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ARS Home » Southeast Area » Little Rock, Arkansas » Arkansas Children's Nutrition Center » Research » Publications at this Location » Publication #164330

Title: SCREENING OF FOODS CONTAINING PROANTHOCYANIDINS AND THEIR STRUCTURAL CHARACTERIZATION USING LC-MS/MS AND THIOLYTIC DEGRADATION

Author
item PRIOR, R
item GU, LIWEI
item KELM, MARK
item HAMMERSTONE, JOHN
item BEECHER, GARY
item HOLDEN, JOANNE
item HAYTOWITZ, DAVID

Submitted to: Journal of Agricultural and Food Chemistry
Publication Type: Peer Reviewed Journal
Publication Acceptance Date: 10/5/2003
Publication Date: 11/8/2003
Citation: Prior, R.L., Gu, L., Kelm, M.A., Hammerstone, J.F., Beecher, G., Holden, J., Haytowitz, D. 2003. Screening of foods containing proanthocyanidins and their structural characterization using lc-ms/ms and thiolytic degradation. Journal of Agricultural and Food Chemistry. 51(25):7513-7521.

Interpretive Summary: Proanthocyanidins are large complex compounds found in many foods. These substances have been shown to have potential health benefits. However, little is known about their dietary intake because quantitative information on the proanthocyanidin profiles in foods is lacking. A method was developed and applied to screen for proanthocyanidins in 88 different kinds of foods. Thirty-nine foods were found to contain proanthocyanidins. These foods include 19 kinds of fruits, 8 cereals/beans, 7 nuts, 2 beverages, 2 spices, and one vegetable. Twenty-five kinds of foods were found to contain both small and very large proanthocyanidins, and the other 14 foods contained only the smaller proanthcyanidin compounds. The structure of proanthocyanidins in pinto bean, raspberry, strawberry, and almond were found to have unique structures, different than that in plum, avocado, peanut, curry, cranberry, and cinnamon. This study has demonstrated that proanthocyanidins account for a major fraction of the total flavonoids ingested in the Western diet. Information from this study will be used to construct a database of proanthocyanidins in foods which can be used in studies to evaluate the dietary intake of these compounds.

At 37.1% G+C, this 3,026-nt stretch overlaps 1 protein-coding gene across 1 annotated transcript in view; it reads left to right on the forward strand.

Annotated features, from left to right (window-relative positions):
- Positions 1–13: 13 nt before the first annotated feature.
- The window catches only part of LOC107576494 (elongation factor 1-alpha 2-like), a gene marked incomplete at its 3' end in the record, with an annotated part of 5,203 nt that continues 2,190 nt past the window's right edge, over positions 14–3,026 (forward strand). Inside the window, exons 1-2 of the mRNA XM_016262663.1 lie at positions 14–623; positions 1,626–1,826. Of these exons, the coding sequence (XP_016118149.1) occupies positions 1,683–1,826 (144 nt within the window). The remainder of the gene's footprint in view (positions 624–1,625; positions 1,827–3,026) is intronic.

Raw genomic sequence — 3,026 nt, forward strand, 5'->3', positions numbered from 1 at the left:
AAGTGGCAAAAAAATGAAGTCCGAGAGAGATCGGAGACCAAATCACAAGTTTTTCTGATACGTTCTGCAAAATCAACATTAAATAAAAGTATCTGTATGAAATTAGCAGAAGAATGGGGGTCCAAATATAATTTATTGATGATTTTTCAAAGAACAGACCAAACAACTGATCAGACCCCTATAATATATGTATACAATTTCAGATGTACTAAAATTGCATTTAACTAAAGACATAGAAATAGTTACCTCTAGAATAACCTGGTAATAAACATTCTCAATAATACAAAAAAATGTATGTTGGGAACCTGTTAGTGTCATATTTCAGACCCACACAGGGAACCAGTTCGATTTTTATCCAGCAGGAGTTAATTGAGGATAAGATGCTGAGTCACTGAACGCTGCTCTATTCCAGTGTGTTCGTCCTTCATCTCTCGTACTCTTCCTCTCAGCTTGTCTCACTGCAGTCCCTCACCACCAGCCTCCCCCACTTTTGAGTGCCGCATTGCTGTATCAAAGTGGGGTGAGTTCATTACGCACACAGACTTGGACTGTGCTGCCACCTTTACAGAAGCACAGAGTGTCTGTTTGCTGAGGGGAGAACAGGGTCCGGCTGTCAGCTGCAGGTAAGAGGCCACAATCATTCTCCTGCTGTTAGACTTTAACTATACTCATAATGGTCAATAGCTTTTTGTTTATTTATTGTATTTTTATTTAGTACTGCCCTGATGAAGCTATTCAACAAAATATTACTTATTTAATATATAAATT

Technical Abstract: A normal-phase HPLC-MS/MS method was applied to screen for proanthocyanidins in 88 different kinds of foods. Thirty-nine foods were found to contain proanthocyanidins. These foods include 19 kinds of fruits, eight cereals/beans, seven nuts, two beverages, two spices, and one vegetable. Twenty-five kinds of foods were found to contain both oligomeric (DP 10) and polymeric proanthocyanidins (DP > 10), and the other 14 foods contained only oligomers. Procyanidins with B-type linkages were detected as the only components in 21 foods and also as principal components in the others. Propelargonidins were identified in pinto bean, raspberry, strawberry, and almond, etc. Plum, avocado, peanut, curry, and cinnamon were identified as potential sources of A-type proanthocyanidins in addition to cranberry. Thiolytic degradation and MS/MS analyses indicated that the A-type linkages are present as a terminal unit in plum or between the extension units in curry, cinnamon, and avocado, whereas A-type linkages exist at both positions in cranberry and peanut. Keywords: Catechin; propelargonidin; procyanidin; proanthocyanidins; tannins; foods